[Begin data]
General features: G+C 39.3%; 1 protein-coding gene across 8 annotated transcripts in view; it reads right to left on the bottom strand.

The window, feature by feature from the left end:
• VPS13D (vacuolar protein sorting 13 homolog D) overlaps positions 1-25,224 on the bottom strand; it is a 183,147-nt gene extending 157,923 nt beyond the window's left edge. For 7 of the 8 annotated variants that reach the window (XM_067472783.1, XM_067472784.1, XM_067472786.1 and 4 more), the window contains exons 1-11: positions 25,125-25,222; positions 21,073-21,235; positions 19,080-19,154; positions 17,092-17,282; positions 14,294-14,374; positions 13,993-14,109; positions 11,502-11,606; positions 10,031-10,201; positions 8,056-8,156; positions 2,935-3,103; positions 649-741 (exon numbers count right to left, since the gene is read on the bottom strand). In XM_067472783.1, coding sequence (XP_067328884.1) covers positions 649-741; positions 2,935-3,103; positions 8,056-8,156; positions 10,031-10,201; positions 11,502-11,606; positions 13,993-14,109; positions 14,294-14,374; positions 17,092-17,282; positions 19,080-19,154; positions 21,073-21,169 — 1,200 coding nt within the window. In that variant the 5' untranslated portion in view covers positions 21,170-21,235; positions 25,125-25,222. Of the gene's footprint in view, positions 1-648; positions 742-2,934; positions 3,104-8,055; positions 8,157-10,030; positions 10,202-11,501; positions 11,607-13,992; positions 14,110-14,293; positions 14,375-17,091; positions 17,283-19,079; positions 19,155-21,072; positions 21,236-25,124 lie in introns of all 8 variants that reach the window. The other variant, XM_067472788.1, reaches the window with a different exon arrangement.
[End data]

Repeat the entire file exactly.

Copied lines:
General features: G+C 39.3%; 1 protein-coding gene across 8 annotated transcripts in view; it reads right to left on the bottom strand.

The window, feature by feature from the left end:
• VPS13D (vacuolar protein sorting 13 homolog D) overlaps positions 1-25,224 on the bottom strand; it is a 183,147-nt gene extending 157,923 nt beyond the window's left edge. For 7 of the 8 annotated variants that reach the window (XM_067472783.1, XM_067472784.1, XM_067472786.1 and 4 more), the window contains exons 1-11: positions 25,125-25,222; positions 21,073-21,235; positions 19,080-19,154; positions 17,092-17,282; positions 14,294-14,374; positions 13,993-14,109; positions 11,502-11,606; positions 10,031-10,201; positions 8,056-8,156; positions 2,935-3,103; positions 649-741 (exon numbers count right to left, since the gene is read on the bottom strand). In XM_067472783.1, coding sequence (XP_067328884.1) covers positions 649-741; positions 2,935-3,103; positions 8,056-8,156; positions 10,031-10,201; positions 11,502-11,606; positions 13,993-14,109; positions 14,294-14,374; positions 17,092-17,282; positions 19,080-19,154; positions 21,073-21,169 — 1,200 coding nt within the window. In that variant the 5' untranslated portion in view covers positions 21,170-21,235; positions 25,125-25,222. Of the gene's footprint in view, positions 1-648; positions 742-2,934; positions 3,104-8,055; positions 8,157-10,030; positions 10,202-11,501; positions 11,607-13,992; positions 14,110-14,293; positions 14,375-17,091; positions 17,283-19,079; positions 19,155-21,072; positions 21,236-25,124 lie in introns of all 8 variants that reach the window. The other variant, XM_067472788.1, reaches the window with a different exon arrangement.